Presentation on theme: "Teaching Scientist Volunteers about K-12 Science Education, Pedagogy, and Partnership University of California San Francisco Science & Health Education."— Presentation transcript:
Teaching Scientist Volunteers about K-12 Science Education, Pedagogy, and Partnership University of California San Francisco Science & Health Education Partnership (SEP) Patricia S. Caldera & Jean MacCormack email@example.com & firstname.lastname@example.org
Who are we? SEP Founded by Bruce Alberts and David Ramsey in 1987 Scientist volunteers Graduate and health professional students, postdocs, research specialists, and staff SFUSD 120 schools K-12 57,000 students Mission: To promote partnership between scientists and educators in support of high quality science education for all K-12 students
2005-2006 SEP Participation 60 Partnership Teams 108 Classrooms with scientists 15,000 Students 400 Teachers 200 UCSF Volunteers 20 High School Interns 90% of SFUSD Schools
Why Teaching Workshops? Lesson observations - Lecture/demonstration - Few students actively involved - Inappropriate level - Over ambitious Initiated in 1996
Things to consider when Teaching Besides choosing a subject... Who are the students? What do they already know about the subject? How can all students be engaged? How do I know what they have learned? My favorite science lesson was all of them.
Who are the students? Visit to Classroom Teacher Partner Rely on your teacher partner!
Cognitive Development a cell Piaget Concrete vs Abstract 7-11year olds think mostly in the concrete (3rd - 6th grade) 12-13 year olds can start thinking in the abstract (7th grade) Use of models Models of what we cannot see Size of models 3D drawings Sections/maps or a doughnut
What do they already know about the subject? Pre-Assessment Protein What comes to mind when you hear the word protein? How is this object like a protein? How is this object not like a protein?
How can all students be engaged? Lesson Plan Teaching Strategies
Anatomy of a Lesson Plan Learning Goals –Content goals –Process goals –Inquiry Assessment of Student Learning –What do they already know? –What did they learn? Teaching Strategies –What will the students be doing? Materials Management –Materials for all Time Management –How much time is there? Classroom & Student Management –Expect the unexpected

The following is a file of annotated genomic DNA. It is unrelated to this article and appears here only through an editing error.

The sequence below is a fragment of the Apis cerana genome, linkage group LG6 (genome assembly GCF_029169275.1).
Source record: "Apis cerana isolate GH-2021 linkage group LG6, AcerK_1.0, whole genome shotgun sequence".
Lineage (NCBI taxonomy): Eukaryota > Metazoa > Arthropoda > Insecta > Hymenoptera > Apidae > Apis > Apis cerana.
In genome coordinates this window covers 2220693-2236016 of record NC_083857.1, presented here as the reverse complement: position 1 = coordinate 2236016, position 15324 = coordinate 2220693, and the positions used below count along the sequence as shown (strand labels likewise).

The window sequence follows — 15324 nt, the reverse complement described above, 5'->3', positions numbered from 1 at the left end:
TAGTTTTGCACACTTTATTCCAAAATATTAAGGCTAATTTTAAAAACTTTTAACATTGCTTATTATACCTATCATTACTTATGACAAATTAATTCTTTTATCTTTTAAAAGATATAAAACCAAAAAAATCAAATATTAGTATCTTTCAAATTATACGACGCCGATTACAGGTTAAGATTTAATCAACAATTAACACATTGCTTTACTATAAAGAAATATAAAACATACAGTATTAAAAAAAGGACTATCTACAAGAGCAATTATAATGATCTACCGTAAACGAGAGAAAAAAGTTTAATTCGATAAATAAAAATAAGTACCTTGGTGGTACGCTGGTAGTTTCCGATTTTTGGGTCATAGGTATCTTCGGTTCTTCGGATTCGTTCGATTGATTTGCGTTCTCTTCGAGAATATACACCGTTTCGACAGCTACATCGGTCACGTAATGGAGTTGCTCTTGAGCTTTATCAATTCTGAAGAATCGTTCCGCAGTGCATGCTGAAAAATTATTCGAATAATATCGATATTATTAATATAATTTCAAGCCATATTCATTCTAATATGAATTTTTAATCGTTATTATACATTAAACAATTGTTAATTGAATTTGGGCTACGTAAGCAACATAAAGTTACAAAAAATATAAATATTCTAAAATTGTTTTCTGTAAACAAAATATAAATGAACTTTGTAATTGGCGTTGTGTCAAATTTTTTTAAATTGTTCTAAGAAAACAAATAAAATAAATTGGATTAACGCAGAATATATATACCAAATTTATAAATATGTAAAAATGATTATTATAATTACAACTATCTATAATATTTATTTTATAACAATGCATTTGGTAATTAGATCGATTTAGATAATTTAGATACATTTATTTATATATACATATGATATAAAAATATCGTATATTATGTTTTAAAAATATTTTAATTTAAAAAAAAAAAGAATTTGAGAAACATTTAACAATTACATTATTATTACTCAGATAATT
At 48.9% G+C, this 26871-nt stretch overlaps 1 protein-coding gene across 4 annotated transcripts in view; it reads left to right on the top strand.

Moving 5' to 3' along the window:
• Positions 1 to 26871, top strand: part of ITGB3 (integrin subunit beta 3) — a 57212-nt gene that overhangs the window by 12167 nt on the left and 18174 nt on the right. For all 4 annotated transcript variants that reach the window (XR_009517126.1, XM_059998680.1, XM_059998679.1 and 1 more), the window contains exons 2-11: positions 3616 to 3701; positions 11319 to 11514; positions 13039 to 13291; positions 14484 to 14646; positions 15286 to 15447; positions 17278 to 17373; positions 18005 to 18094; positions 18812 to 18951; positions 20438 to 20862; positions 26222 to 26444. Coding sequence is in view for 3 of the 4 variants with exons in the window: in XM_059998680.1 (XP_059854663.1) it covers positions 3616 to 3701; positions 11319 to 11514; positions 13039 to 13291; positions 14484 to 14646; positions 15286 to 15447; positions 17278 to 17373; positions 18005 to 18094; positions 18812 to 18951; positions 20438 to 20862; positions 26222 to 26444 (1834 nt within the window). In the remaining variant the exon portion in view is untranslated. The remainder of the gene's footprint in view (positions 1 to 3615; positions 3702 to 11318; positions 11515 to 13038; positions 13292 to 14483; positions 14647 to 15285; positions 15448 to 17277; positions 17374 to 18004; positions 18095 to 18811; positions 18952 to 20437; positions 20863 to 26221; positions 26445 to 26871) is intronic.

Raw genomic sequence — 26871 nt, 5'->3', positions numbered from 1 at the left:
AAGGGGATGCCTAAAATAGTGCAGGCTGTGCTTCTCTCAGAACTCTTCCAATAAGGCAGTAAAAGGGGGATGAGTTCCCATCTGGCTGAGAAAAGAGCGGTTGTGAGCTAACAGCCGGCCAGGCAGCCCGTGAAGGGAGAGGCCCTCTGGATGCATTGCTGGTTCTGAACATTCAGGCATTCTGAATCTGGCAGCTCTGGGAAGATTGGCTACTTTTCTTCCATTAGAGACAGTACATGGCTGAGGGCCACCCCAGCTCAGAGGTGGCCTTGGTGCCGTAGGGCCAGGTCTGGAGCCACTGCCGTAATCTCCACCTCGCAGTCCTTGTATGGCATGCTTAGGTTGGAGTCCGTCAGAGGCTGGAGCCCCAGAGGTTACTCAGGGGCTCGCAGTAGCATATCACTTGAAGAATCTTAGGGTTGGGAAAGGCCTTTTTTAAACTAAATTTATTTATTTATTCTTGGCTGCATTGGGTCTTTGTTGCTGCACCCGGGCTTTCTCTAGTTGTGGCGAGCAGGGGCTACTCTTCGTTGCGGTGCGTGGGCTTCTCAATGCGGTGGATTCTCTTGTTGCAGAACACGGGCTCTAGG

Strategies for Engaging All Students Give all students an opportunity to... talk about science Brainstorm, practice wait-time, reporting from small groups, encourage students voices, many responses to a question handle materials Have available enough materials, hands-on activities, work in small groups
Strategies for Engaging All Students think on their own Wait-time, open-ended questions, time to write, think- pair-share practice science for themselves Keep your hands in your pockets, answer questions with questions
How else can students practice science for themselves? Essential features of inquiry –Levels of inquiry Exploring student questions –Investigable questions
Essential Features of Inquiry Engages in scientifically oriented questions Gives priority to evidence in responding to the question Uses evidence to develop an explanation Connects explanations to scientific knowledge Communicates and justifies explanation Reference: Inquiry and the National Education Standards National Academy of Sciences (NRC 2000, p. 29)
Who makes the decisions? Teacher or Student Posing a question How can the question be answered? Design a test Is it a fair test? Data collection Does it make sense? Share and discuss results
What did the students learn? Assessment –Wrap-up –Test –Science Journal As a volunteer/teacher what did I learn? –How did the lesson go?
Acknowledgements Patricia Caldera, Liesl Chatman, Jennifer Chu, Margaret Clark, Helen Doyle, Andrew Grillo-Hill, Sabine Jeske, Jean MacCormack, Katherine Nielsen, Steve Ribisi, Claudia Scharff, Marcelle Siegel, Rebecca Smith, Tracy Stevens, Erin Strauss, Elisa Stone and Kimberly Tanner This project was previously funded by the National Science Foundation and is currently funded by the National Center for Research Resources at the National Institutes of Health (Grant No 5R25RR018504-03)
What participants said... In the past I think Ive focused mostly on making a memorable/flashy demonstration and then using the kids curiosity to propel the lesson, with me asking the leading questions to guide them to the right answer. I had never thought of letting the kids come up with their own questions. The anatomy of a lesson plan was significant to me because I have not had any experience in devising a lesson and wasnt sure where to begin.